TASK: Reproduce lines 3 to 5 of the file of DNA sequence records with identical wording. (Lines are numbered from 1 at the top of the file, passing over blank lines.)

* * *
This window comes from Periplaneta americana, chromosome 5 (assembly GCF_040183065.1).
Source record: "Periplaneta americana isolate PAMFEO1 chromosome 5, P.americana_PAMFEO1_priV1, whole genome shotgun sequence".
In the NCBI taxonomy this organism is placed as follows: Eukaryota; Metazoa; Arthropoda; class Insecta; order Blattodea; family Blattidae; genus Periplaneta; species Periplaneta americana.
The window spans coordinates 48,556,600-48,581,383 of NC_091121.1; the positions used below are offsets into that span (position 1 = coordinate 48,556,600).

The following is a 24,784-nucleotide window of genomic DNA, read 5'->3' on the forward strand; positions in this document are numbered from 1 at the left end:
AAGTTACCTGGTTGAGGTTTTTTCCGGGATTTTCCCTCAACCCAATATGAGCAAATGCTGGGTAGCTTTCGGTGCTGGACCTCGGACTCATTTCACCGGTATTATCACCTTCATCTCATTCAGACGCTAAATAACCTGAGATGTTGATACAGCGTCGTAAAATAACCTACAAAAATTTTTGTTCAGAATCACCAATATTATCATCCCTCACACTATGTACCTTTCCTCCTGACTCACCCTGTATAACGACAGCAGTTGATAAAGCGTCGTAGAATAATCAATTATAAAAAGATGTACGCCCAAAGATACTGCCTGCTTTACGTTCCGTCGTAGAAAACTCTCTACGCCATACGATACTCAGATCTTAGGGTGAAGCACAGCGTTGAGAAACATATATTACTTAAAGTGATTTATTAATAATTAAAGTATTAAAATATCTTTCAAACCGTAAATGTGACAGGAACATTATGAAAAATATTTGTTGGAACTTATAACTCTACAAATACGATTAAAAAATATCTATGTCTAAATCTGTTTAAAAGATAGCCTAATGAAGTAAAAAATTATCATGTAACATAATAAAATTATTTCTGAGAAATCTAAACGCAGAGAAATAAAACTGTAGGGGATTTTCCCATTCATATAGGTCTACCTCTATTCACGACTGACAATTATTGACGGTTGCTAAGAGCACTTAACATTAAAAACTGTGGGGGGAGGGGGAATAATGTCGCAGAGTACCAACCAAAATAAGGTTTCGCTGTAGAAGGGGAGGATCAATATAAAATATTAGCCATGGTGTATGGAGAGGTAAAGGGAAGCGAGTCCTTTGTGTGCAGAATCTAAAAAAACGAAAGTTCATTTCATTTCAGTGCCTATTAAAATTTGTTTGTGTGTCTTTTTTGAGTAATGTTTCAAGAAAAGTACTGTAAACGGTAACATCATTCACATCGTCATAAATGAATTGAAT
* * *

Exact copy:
In the NCBI taxonomy this organism is placed as follows: Eukaryota; Metazoa; Arthropoda; class Insecta; order Blattodea; family Blattidae; genus Periplaneta; species Periplaneta americana.
The window spans coordinates 48,556,600-48,581,383 of NC_091121.1; the positions used below are offsets into that span (position 1 = coordinate 48,556,600).

The following is a 24,784-nucleotide window of genomic DNA, read 5'->3' on the forward strand; positions in this document are numbered from 1 at the left end: